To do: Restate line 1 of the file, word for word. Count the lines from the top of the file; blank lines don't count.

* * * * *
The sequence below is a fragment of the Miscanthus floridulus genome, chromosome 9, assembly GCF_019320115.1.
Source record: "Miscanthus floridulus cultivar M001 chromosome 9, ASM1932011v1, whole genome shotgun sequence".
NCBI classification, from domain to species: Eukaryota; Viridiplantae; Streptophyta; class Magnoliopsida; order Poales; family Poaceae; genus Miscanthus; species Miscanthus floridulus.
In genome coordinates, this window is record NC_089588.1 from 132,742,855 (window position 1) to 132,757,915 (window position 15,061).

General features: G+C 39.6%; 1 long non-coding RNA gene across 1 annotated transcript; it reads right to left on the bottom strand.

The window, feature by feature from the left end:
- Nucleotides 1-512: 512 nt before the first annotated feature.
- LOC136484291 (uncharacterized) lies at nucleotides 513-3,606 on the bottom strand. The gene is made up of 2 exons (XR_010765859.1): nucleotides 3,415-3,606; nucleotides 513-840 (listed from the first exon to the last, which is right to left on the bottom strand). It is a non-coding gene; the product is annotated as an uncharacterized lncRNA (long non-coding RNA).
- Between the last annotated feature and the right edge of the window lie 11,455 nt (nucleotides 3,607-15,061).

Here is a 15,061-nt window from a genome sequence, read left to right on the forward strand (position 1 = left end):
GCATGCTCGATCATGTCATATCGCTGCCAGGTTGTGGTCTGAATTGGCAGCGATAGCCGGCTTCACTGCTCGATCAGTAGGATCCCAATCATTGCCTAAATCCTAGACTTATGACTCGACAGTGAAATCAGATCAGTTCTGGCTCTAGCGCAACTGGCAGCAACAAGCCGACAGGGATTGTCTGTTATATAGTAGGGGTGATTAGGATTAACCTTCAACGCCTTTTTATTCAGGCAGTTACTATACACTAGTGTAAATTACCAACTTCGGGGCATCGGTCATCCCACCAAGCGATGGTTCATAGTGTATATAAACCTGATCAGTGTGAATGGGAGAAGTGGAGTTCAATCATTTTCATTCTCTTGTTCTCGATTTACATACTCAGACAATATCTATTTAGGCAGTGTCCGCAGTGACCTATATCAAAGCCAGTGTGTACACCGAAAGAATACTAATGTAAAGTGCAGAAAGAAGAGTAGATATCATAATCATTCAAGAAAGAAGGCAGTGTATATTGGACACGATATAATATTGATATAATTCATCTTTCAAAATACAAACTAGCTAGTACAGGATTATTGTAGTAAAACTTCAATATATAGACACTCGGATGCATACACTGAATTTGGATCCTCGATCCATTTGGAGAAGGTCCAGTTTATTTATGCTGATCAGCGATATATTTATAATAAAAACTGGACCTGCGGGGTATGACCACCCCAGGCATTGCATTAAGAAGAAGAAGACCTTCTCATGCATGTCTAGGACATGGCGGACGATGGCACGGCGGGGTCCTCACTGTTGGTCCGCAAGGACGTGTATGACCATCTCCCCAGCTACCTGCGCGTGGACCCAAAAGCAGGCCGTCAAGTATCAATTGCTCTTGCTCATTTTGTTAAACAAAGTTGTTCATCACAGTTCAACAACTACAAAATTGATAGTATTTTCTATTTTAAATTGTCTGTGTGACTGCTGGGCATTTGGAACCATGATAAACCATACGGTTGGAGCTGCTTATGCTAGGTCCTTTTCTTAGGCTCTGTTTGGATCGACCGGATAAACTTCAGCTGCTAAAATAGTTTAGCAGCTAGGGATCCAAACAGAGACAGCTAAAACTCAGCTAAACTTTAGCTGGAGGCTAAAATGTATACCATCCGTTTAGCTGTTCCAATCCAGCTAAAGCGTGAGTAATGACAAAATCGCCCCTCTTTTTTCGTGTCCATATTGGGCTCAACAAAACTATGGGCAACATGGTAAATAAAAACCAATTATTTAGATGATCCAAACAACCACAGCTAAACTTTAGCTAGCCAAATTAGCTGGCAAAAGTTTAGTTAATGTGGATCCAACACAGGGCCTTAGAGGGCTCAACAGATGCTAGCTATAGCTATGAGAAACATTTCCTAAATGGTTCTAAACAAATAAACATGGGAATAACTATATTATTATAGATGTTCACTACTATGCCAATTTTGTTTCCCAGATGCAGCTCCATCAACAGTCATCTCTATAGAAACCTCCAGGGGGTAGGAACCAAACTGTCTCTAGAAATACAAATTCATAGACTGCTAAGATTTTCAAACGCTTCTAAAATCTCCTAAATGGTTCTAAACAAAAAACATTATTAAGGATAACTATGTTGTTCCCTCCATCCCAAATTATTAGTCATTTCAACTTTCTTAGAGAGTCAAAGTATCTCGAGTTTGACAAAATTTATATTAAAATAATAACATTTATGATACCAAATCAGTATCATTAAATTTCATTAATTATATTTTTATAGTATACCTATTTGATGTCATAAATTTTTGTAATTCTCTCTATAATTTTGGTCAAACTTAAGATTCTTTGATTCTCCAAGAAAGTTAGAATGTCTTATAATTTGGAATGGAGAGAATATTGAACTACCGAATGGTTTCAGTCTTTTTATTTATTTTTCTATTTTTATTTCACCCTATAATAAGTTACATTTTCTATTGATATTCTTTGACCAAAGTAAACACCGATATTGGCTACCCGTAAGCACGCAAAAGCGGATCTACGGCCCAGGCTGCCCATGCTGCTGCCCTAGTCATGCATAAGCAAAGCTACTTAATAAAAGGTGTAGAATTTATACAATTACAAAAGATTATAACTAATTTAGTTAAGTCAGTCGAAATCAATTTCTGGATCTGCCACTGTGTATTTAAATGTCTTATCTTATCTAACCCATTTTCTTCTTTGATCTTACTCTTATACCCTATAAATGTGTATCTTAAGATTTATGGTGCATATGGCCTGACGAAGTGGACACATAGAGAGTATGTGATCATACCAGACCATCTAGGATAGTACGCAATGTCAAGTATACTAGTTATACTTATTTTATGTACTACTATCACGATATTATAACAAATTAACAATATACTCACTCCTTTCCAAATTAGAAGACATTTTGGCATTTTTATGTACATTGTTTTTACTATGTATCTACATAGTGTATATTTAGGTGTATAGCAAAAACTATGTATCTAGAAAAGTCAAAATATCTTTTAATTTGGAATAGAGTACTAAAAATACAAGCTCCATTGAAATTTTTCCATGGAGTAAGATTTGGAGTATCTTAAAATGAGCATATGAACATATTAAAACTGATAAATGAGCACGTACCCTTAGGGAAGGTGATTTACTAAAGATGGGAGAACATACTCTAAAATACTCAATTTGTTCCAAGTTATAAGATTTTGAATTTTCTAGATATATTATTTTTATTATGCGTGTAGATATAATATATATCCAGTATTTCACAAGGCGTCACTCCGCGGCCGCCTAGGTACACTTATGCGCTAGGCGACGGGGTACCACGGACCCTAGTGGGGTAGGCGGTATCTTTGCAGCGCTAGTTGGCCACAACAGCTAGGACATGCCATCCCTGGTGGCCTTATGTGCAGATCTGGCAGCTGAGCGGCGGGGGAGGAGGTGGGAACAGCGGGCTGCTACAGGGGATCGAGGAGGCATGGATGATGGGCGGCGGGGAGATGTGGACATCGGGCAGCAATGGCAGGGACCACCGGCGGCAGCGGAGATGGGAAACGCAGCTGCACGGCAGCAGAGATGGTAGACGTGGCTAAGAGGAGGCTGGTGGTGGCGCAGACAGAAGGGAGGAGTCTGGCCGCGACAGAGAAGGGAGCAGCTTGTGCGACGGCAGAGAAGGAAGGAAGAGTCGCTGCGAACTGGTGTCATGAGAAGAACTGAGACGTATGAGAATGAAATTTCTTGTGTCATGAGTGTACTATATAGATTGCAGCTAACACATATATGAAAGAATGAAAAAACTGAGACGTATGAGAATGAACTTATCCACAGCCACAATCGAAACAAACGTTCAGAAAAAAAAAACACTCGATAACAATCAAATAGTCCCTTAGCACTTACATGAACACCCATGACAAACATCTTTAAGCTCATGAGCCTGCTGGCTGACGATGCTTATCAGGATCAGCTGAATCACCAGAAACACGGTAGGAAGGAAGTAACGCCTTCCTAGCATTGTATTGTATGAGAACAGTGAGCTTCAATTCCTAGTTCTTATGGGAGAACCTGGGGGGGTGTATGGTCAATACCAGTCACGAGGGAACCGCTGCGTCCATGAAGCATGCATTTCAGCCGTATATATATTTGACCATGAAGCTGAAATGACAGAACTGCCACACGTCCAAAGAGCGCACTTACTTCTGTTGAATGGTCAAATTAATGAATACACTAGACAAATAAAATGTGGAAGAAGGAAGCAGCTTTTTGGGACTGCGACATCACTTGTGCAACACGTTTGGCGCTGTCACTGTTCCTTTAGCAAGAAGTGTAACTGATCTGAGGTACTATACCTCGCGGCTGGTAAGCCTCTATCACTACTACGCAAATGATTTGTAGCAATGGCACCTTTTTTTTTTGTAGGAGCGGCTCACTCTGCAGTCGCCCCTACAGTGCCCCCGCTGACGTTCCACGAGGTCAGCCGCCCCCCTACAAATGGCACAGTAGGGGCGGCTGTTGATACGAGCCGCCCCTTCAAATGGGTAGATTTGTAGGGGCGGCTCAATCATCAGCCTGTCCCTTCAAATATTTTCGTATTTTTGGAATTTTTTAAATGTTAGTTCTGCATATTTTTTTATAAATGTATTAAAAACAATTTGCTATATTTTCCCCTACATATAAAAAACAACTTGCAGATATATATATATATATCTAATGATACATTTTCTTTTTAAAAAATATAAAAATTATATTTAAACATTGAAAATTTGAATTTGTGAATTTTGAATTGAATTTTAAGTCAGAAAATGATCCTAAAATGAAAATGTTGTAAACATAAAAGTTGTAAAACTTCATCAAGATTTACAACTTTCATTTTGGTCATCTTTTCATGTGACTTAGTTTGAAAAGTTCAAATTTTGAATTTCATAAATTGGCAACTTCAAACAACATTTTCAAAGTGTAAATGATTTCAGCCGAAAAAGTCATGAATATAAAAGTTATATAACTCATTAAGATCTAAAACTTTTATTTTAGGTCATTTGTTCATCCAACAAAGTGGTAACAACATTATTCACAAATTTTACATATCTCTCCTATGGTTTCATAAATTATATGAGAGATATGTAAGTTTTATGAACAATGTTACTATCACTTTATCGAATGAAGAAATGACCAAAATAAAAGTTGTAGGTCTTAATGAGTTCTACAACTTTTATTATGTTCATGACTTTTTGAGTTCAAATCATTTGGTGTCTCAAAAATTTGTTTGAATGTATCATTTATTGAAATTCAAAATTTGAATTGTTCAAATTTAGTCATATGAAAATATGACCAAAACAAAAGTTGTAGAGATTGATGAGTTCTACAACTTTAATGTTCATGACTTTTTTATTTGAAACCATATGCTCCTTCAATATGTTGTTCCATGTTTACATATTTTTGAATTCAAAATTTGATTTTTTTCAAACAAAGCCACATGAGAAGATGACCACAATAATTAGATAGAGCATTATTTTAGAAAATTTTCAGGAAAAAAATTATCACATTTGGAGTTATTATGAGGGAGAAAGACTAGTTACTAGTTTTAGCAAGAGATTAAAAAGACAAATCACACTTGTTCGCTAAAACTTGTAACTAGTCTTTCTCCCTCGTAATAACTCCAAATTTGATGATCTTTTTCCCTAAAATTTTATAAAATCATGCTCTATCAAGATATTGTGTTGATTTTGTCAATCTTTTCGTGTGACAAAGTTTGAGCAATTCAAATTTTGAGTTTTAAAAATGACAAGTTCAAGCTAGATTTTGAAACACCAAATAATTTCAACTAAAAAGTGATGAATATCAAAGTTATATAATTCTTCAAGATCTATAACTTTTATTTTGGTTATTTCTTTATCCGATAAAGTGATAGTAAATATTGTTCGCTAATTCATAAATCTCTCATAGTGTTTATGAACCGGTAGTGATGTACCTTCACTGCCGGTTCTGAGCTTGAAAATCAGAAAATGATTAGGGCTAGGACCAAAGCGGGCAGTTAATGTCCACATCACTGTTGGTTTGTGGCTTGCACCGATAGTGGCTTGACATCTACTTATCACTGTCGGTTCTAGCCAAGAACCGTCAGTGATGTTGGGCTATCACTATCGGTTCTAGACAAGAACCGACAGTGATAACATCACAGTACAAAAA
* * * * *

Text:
The sequence below is a fragment of the Miscanthus floridulus genome, chromosome 9, assembly GCF_019320115.1.